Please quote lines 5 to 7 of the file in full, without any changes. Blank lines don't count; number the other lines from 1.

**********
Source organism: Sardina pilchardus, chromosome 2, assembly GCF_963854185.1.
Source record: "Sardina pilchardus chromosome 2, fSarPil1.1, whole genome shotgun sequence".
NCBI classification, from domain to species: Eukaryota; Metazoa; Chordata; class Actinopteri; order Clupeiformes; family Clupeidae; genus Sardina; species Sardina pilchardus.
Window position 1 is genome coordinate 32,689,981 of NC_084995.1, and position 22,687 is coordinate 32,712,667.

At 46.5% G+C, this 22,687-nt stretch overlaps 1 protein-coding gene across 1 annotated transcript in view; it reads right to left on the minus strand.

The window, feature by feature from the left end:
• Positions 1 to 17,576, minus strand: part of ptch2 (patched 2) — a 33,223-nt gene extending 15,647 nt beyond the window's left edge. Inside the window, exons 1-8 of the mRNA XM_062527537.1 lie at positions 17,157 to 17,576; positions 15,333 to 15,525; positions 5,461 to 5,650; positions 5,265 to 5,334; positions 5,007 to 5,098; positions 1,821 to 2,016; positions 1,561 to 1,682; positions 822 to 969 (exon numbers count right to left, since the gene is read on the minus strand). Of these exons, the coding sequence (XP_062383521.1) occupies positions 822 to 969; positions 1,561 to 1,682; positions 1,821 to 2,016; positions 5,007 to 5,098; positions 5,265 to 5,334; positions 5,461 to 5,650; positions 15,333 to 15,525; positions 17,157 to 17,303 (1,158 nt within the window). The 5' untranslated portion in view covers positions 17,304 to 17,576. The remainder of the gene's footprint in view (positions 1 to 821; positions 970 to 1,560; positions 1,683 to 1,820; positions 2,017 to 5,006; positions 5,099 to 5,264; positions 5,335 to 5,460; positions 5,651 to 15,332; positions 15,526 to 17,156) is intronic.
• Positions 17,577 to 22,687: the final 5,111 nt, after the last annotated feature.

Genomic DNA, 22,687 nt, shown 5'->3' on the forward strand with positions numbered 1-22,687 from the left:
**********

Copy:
At 46.5% G+C, this 22,687-nt stretch overlaps 1 protein-coding gene across 1 annotated transcript in view; it reads right to left on the minus strand.

The window, feature by feature from the left end:
• Positions 1 to 17,576, minus strand: part of ptch2 (patched 2) — a 33,223-nt gene extending 15,647 nt beyond the window's left edge. Inside the window, exons 1-8 of the mRNA XM_062527537.1 lie at positions 17,157 to 17,576; positions 15,333 to 15,525; positions 5,461 to 5,650; positions 5,265 to 5,334; positions 5,007 to 5,098; positions 1,821 to 2,016; positions 1,561 to 1,682; positions 822 to 969 (exon numbers count right to left, since the gene is read on the minus strand). Of these exons, the coding sequence (XP_062383521.1) occupies positions 822 to 969; positions 1,561 to 1,682; positions 1,821 to 2,016; positions 5,007 to 5,098; positions 5,265 to 5,334; positions 5,461 to 5,650; positions 15,333 to 15,525; positions 17,157 to 17,303 (1,158 nt within the window). The 5' untranslated portion in view covers positions 17,304 to 17,576. The remainder of the gene's footprint in view (positions 1 to 821; positions 970 to 1,560; positions 1,683 to 1,820; positions 2,017 to 5,006; positions 5,099 to 5,264; positions 5,335 to 5,460; positions 5,651 to 15,332; positions 15,526 to 17,156) is intronic.